Incorporating multifamily properties as part of a development that may also include retail, hotel or other components is nothing new. But the strategy is getting a fresh look from retail owners as malls aim to stay competitive in the face of new challenges brought on by COVID-19.
“COVID-19 is accelerating the trends that have been going on for years, namely the densification of assets through the redevelopment of properties, which are often on single-story retail centers or low-rise office sites,” said Katie Bucklew, vice president of mixed-use at AvalonBay. “There will be new opportunities that emerge as retailers continue to close stores, but store closures are only one piece of the puzzle.”
Repurposing underperforming malls with multifamily was happening long before anyone had ever heard of COVID-19, notes David Senden, principal at KTGY Architecture + Planning. However, he thinks the virus has been an accelerant that might make retailers give up sooner. That will lead to earlier lease termination and more opportunities for larger-scale master planning and bigger thinking related to whole mall sites.
“Historically the trouble with mall renovation/repurposing has been long leases and the ends of leases being at different times, so a piecemeal approach has been necessary,” Senden said.
Coping with COVID-19
Like other malls, the Connecticut Post Mall in Milford, Conn., has had to compete in recent years with the convenience of 24/7 online shopping—and now, in 2020, the COVID-19 closures have further interfered with business as usual.
In an effort to stay one step ahead and enhance their property’s long-term success, Centennial Real Estate Co. has proposed adding a luxury multifamily component with 300 apartments to Connecticut Post Mall in Milford, N.J. “If we don’t do anything about it, we’re going to end up in trouble and this is our first step in terms of trying to revitalize the property,” said Jon Meshel, senior vice president of development, in an August interview with News 12 Connecticut.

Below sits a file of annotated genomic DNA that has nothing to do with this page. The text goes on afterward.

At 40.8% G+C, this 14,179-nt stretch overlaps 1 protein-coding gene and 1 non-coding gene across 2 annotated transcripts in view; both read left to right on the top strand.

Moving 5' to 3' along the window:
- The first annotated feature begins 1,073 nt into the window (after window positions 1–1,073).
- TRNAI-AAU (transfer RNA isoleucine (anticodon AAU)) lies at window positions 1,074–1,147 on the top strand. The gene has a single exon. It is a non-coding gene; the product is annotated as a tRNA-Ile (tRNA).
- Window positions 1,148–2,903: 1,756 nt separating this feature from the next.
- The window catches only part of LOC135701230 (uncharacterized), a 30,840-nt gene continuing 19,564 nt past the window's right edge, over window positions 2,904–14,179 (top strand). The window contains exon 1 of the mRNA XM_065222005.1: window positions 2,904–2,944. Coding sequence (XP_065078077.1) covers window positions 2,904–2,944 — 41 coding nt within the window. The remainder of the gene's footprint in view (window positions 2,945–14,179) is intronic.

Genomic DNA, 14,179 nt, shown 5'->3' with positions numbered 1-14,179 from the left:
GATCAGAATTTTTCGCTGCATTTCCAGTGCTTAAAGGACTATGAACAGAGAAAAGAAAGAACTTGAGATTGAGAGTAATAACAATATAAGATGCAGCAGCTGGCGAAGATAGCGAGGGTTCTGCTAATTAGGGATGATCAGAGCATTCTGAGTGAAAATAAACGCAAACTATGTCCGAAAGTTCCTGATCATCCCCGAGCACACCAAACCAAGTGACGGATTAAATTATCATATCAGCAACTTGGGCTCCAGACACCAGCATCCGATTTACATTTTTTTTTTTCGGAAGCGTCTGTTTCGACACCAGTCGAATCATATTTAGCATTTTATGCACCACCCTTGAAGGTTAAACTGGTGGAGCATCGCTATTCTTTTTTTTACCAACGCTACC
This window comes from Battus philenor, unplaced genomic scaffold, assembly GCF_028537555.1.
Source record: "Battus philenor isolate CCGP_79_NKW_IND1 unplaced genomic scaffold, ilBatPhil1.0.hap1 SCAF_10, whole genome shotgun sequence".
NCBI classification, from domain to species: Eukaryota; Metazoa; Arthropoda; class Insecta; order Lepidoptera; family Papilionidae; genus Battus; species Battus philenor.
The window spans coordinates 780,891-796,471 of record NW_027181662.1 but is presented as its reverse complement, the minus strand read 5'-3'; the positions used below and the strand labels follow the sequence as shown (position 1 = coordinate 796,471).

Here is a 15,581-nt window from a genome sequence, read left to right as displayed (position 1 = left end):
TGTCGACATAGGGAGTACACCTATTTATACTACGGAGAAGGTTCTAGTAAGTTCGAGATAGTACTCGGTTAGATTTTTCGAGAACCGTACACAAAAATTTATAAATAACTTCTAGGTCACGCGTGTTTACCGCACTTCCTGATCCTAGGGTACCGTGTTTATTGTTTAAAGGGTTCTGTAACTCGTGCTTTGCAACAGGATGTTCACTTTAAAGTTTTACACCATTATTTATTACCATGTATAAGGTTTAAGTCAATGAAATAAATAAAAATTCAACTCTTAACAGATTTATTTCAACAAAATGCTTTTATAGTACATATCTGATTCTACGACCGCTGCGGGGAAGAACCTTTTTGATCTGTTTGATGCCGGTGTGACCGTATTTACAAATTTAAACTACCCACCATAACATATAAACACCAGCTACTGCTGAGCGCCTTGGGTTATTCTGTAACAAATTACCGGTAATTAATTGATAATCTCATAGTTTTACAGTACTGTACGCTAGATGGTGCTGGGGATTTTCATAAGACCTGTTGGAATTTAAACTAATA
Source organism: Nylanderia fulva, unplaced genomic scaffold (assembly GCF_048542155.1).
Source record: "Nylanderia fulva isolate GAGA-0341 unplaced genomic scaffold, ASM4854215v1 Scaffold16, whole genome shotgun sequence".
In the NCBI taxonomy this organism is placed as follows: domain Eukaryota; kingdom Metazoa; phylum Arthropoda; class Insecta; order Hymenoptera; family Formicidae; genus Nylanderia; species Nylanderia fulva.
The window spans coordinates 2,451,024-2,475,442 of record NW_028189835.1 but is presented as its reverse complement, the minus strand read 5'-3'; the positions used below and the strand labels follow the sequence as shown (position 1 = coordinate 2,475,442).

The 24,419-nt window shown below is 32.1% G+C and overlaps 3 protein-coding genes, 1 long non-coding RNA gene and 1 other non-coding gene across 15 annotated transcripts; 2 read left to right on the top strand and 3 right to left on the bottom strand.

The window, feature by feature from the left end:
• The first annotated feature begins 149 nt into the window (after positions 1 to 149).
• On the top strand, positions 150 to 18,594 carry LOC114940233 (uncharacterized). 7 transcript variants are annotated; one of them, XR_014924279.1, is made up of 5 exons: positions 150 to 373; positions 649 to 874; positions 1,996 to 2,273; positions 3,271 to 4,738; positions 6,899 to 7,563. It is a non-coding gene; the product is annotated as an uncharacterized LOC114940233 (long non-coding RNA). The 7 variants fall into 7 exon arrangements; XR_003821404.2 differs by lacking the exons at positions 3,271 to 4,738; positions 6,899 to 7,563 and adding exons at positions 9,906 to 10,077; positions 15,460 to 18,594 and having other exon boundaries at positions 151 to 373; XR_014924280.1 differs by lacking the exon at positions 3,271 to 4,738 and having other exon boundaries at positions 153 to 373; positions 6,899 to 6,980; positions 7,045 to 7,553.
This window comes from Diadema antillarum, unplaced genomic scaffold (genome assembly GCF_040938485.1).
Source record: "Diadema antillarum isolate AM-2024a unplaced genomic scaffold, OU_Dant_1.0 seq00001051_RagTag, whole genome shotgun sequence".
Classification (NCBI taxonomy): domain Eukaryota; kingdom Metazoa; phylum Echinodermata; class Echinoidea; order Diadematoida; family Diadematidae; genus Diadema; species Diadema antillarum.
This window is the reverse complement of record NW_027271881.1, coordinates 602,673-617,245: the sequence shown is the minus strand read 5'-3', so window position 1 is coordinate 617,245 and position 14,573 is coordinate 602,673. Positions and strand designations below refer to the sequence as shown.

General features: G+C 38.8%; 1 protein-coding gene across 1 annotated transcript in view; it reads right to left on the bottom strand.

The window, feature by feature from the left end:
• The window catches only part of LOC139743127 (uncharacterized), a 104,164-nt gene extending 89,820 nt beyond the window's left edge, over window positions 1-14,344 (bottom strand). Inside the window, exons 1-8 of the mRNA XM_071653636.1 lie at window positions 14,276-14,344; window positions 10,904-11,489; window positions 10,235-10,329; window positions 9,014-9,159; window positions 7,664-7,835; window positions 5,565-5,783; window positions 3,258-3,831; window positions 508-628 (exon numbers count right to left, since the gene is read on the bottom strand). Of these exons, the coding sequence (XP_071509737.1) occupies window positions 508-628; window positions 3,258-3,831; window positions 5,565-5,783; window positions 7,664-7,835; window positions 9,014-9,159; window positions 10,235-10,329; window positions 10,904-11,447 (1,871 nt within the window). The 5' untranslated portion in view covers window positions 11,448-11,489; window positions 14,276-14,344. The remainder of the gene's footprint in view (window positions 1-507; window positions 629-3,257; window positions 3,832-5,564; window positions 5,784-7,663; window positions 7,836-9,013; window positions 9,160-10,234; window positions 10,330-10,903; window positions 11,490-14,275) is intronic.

Based in Dallas, Centennial is part of the consortium that purchased the mall from Westfield Corp. in 2015. Other owners include Montgomery Street Partners, the real estate investment affiliate of Blum Capital Partners and USAA Real Estate Co. Adding offices to the Connecticut Post Mall is another option for ensuring its continued relevance, but Centennial’s research has shown that housing is the best opportunity for reinvention. Plans are currently on hold while community concerns and zoning issues are addressed
At another high-end property, Hawthorn Mall in Vernon Hills, Ill., Centennial is exploring an upscale multifamily component as part of the redevelopment of the 47-year-old super-regional mall. Announced in March 2019, the plan designed by KTGY Architecture + Planning calls for the 1.3-million-square-foot regional mall to gain expanded retail, new dining options and an upscale grocery.
A significant Pacific Coast example of revitalizing an aging retail property with multifamily is in the works at Alderwood, a 1.3 million-square-foot retail center in Lynnwood, Wash. Brookfield Properties is collaborating with AvalonBay Communities to revitalize the 41-year-old regional mall in the Seattle suburb. Rising on the former site of a Sears store, Avalon Alderwood Place will encompass 328 units and 64,000 square feet of first-floor commercial space.
“Historically, the trouble with mall renovation/repurposing has been long leases and the ends of leases being at different times, so a piecemeal approach has been necessary,” said David Senden, principal at KTGY. But he suggests that if the COVID-19 crisis prompts retailers to leave spaces earlier, lease terminations will provide more opportunities for larger-scale master planning and bigger thinking on redeveloping entire sites.